"I walk to work," the native of Wisconsin reveals, and after telling everyone to wear mittens and bundle up, he crossed the windblown campus and encountered a "student in shorts." Pleger figures it was an athlete just leaving the university gym.


In fact one of those students confided to the president that when he came home from spring break, the temp swing was 130 degrees.
Yeah. Almost forgot. It's Spring Break week for Western Michigan University. (grin)

Oh, and kids? Remember you don't have to specify the temperature scale at -40°. Same for Fahrenheit and Centigrade -- can't happen in the absolute scales of Kelvin and Rankine.

Dr. Phil
Posted on Dreamwidth
Crossposted on LiveJournal

Speaking Of Clocks

One of the annoying things about the incessant and unnecessary need to "upgrade" operating systems, rather than fixing them so they work right, is that you also have to constantly change programs. It's not as simple as just getting the next iteration of Office/Word or PhotoShop, though Microsoft and Adobe thank you for your business. For those of us who actually use their computers as, well, computers, over the years one collects a lot of useful little programs. (Note that I am talking about programs -- not apps, not widgets, not plugins.)

Microsoft's desire to no longer support 16-bit programs or all the myriad functions and programs usable on an MS-DOS Prompt really bugs me. Because, seriously, there aren't always alternatives you can go to. I mean, after having years of problems, Microsoft is finally doing a better job of having Word 2003/2010/2013 be able to at least read, but not write, Word 95/6.0 files. But Norton Utilities 4.5 and Advanced Edition? This is an ancient PC program and up through Windows XP I have used NCD, FS, TM and other functions forever in an MS-DOS box. Doesn't work in Windows 7. Thanks, Microsoft. And thanks, Symantec, whose current Norton Utilities doesn't include anything like these old useful command line programs.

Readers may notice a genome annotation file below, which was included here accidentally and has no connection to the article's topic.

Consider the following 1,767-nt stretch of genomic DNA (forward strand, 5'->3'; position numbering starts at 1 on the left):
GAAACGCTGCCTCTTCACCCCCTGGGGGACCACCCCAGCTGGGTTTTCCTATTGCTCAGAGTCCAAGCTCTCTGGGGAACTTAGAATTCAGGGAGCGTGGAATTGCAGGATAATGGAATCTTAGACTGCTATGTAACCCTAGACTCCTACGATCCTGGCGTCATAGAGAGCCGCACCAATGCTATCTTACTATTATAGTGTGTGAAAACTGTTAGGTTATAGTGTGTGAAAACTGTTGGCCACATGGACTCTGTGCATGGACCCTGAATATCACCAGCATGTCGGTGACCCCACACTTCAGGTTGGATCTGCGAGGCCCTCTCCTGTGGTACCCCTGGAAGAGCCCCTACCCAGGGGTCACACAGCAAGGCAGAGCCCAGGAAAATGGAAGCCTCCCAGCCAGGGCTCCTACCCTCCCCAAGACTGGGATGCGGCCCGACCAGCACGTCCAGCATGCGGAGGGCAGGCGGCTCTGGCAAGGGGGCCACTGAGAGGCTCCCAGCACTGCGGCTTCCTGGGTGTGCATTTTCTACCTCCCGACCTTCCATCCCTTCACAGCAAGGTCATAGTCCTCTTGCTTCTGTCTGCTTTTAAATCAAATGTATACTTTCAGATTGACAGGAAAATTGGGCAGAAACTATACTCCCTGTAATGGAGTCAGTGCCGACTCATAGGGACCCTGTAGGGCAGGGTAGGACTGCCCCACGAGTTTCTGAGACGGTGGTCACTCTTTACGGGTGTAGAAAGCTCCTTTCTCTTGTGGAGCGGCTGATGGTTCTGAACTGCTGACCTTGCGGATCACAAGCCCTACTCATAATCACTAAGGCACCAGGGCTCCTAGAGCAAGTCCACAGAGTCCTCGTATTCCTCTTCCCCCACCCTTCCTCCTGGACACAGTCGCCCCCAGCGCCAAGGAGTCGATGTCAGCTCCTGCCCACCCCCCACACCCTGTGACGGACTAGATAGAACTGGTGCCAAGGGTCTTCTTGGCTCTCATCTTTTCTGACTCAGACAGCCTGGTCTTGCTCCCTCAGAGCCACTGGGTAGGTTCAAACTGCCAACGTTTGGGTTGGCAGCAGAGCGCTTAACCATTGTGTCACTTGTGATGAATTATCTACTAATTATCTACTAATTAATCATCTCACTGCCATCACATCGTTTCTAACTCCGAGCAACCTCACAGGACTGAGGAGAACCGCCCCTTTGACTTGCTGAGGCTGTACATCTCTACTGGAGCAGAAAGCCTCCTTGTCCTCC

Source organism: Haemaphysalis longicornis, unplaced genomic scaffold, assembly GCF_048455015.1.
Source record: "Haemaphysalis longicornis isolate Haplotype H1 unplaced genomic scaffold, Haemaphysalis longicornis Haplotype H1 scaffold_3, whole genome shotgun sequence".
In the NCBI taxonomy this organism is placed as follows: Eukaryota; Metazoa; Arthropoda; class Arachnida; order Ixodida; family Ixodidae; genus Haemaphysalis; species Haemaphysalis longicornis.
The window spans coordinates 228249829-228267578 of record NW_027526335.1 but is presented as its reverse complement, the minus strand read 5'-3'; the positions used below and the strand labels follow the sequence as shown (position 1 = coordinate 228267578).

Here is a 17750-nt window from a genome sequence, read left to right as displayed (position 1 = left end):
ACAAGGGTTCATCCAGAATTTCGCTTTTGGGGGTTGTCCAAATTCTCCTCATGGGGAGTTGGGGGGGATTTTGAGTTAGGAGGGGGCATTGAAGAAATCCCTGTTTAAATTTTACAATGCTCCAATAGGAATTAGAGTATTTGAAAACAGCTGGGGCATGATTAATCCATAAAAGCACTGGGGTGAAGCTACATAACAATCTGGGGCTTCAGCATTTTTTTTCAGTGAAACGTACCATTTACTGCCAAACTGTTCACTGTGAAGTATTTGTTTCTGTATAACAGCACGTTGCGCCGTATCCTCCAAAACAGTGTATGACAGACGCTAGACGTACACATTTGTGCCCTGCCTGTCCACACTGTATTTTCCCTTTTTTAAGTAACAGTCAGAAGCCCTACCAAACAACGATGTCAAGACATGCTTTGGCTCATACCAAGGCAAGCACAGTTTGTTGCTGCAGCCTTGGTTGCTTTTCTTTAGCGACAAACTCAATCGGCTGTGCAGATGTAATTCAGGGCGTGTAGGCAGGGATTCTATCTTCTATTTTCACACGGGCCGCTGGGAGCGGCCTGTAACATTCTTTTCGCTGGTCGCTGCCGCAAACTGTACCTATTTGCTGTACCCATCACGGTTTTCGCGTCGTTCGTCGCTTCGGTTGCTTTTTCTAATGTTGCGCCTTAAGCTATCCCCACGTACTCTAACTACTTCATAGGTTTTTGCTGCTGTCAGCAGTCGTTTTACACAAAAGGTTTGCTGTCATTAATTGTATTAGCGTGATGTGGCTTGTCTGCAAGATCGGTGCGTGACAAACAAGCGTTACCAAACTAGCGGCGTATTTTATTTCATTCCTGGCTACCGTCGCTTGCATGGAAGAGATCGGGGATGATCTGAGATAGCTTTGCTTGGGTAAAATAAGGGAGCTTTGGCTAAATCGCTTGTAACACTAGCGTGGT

So... the latest thing is that I used to have a program called ZULU.EXE which displayed a small rectangular box with either GMT (Zulu) or other specified time zone, separately from the clock. It was handy a few times where I was actually doing correspondence overseas, astronomical use and just being nosy. Pretty sure I couldn't install it in Windows XP, let alone Windows 7. So I did a Google search, when in a forum I found:
You can actually accomplish this using the system clock.
-- Click on the tray clock
-- At the bottom, click Change date and time settings
-- Click the Additional Clocks from the top menu bar
-- Tick Show this clock and modify the time zone to suite your needs.
-- Hit Apply
Huh. I vaguely remember seeing the Additional Clocks tab, but never paid it any mind. And, lo and behold, it works. You can have two Additional Clocks. I already have 24-hour time enabled, so it gives me day of the week and time. And you can make your own title for each Clock. For my purposes, right now, I decided not to put up GMT (Zulu), but one for Central European Time and one for Japan.

Anyway, as you can see from the inset photo, it works. Not quite the same as ZULU.EXE, which was always visible, but it's not so hard to mouse over the clock display in the Taskbar and display the 1 or 2 additional clocks. This is in Windows 7 Home Premium. I assume Windows 7 Enterprise, which I have on OUEST at the office, will be similar. But all these Win 7 versions have annoying differences. Right now I am displaying time and date on ZEPPELIN. On OUEST, so far I can only display the time. You get the date if you mouse over the time. I need to fire up KATNISS, the Windows 7 Starter Asus EeePC netbook and see what it can do.

Anyways, I'm sure this is old hat for some of you, or even obsolete if you've moved on to Win 8 variants. But I've only slowly been moving onto Windows 7, so I have to figure out this crap as I move along.

Dr. Phil
Posted on Dreamwidth
Crossposted on LiveJournal